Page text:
In essence, all VA loans must be approved by the Department of Veterans Affairs.
The way it works is that the Department of Veterans Affairs will have the property you’re looking to buy physically inspected to make sure that the property condition respects their minimum standards.
In addition to that, the VA’s objective is to objectively establish the property’s market value with the appraisal.
For example, if you’re looking to purchase a property for $300,000 but the appraisal demonstrates that the property is only worth $225,000, the VA will not guarantee your loan.
On the other hand, if you are buying a property for $225,000 and its market value is $300,000, you are all good.
In the end, the VA does not want to guarantee a property for a value higher than its appraised value and by doing so also protects the home buyer from buying an asset that may not be worth the sales price.
VA Escape Clause Requirements
According to the VA regulation, you are required to include a VA escape clause in your purchase contract.
If the “VA amendatory clause” is not included in your contract, the VA will not fund your loan.
In addition to having the VA amendatory escape clause in your contract, one of the VA requirements is that they will not fund loans for more than the appraisal value of the property.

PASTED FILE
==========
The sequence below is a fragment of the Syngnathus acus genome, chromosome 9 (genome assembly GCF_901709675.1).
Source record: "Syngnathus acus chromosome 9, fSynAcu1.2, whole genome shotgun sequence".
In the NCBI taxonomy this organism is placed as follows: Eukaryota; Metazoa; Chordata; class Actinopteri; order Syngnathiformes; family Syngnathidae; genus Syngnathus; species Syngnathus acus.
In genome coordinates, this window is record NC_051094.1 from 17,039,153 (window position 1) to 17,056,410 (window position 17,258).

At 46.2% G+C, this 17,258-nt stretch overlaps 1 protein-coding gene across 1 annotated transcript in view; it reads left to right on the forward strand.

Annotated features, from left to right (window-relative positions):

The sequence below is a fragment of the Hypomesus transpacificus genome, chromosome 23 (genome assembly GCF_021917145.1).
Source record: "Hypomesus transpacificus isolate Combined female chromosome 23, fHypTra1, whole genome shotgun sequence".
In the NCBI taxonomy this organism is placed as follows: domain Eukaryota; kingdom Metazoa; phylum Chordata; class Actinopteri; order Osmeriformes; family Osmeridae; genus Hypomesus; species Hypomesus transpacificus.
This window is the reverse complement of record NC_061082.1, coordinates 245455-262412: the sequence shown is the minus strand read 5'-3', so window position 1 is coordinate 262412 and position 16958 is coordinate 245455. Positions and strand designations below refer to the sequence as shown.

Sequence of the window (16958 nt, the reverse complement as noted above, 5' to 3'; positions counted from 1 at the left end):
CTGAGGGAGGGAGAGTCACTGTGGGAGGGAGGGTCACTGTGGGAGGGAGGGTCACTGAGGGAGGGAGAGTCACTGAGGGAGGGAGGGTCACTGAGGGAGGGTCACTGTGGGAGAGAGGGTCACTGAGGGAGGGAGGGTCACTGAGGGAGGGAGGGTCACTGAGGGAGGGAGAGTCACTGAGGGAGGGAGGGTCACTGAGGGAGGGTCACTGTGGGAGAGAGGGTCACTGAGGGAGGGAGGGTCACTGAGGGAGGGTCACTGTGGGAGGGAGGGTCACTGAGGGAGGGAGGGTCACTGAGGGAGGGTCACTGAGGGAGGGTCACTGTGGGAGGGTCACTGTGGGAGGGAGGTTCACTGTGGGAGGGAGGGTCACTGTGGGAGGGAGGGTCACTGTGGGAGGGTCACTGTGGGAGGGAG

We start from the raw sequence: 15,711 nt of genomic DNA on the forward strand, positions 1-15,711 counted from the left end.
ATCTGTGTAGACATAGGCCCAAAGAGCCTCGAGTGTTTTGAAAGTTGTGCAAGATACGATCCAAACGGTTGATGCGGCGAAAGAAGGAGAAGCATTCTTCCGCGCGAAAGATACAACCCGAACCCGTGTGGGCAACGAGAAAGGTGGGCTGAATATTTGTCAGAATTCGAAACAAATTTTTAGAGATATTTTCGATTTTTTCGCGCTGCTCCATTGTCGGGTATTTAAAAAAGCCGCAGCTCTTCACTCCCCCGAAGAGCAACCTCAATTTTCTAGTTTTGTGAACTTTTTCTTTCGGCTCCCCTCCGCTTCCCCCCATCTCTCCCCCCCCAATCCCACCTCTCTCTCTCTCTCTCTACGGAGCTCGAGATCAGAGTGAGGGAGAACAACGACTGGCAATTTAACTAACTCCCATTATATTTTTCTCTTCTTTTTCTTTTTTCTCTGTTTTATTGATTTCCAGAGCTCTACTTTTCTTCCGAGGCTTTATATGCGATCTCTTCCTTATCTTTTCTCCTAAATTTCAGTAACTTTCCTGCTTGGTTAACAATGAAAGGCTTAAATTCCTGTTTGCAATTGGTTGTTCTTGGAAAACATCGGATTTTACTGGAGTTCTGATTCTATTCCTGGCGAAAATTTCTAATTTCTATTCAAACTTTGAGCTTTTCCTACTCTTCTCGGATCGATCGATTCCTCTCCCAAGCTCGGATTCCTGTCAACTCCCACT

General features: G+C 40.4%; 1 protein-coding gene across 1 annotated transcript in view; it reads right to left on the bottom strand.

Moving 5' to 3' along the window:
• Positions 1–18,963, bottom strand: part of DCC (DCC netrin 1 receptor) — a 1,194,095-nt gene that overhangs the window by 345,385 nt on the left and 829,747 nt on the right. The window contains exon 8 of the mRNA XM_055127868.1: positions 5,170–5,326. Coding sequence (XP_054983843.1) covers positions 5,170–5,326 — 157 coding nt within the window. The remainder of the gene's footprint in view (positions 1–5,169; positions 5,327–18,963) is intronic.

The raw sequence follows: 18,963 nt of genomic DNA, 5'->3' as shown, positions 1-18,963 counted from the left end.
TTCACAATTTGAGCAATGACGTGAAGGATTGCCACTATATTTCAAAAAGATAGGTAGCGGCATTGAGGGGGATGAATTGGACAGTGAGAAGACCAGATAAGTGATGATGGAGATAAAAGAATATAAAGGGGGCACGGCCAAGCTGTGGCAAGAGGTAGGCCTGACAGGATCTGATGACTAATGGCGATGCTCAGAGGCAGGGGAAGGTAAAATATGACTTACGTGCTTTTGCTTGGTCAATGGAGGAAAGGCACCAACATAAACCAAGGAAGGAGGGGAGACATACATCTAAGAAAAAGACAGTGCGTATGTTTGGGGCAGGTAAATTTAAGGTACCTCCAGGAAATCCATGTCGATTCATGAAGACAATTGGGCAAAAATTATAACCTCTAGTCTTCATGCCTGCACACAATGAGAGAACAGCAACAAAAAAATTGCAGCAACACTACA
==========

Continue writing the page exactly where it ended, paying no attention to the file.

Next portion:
If you do not want to proceed with the purchase of the property when your purchase price is higher than the property market value, you can get out of the deal without any fees.
However, if you want to continue buying the property at a purchase price above the value on the Notice of Valuation, then you’ll need to pay the gap between the purchase price and the home appraisal value.
Waiving VA Escape Clause Rights
As part of the VA loan requirement, you’re required to mandatorily include an escape clause in your contract allowing you to cancel the transaction when the property is sold above its market value.
However, buyers are not obligated to cancel the deal in such situations.
If you are truly interested in the property you’re looking to buy but your purchase price is above its appraisal value, you can still waive your rights under the VA amendatory clause and still purchase the property.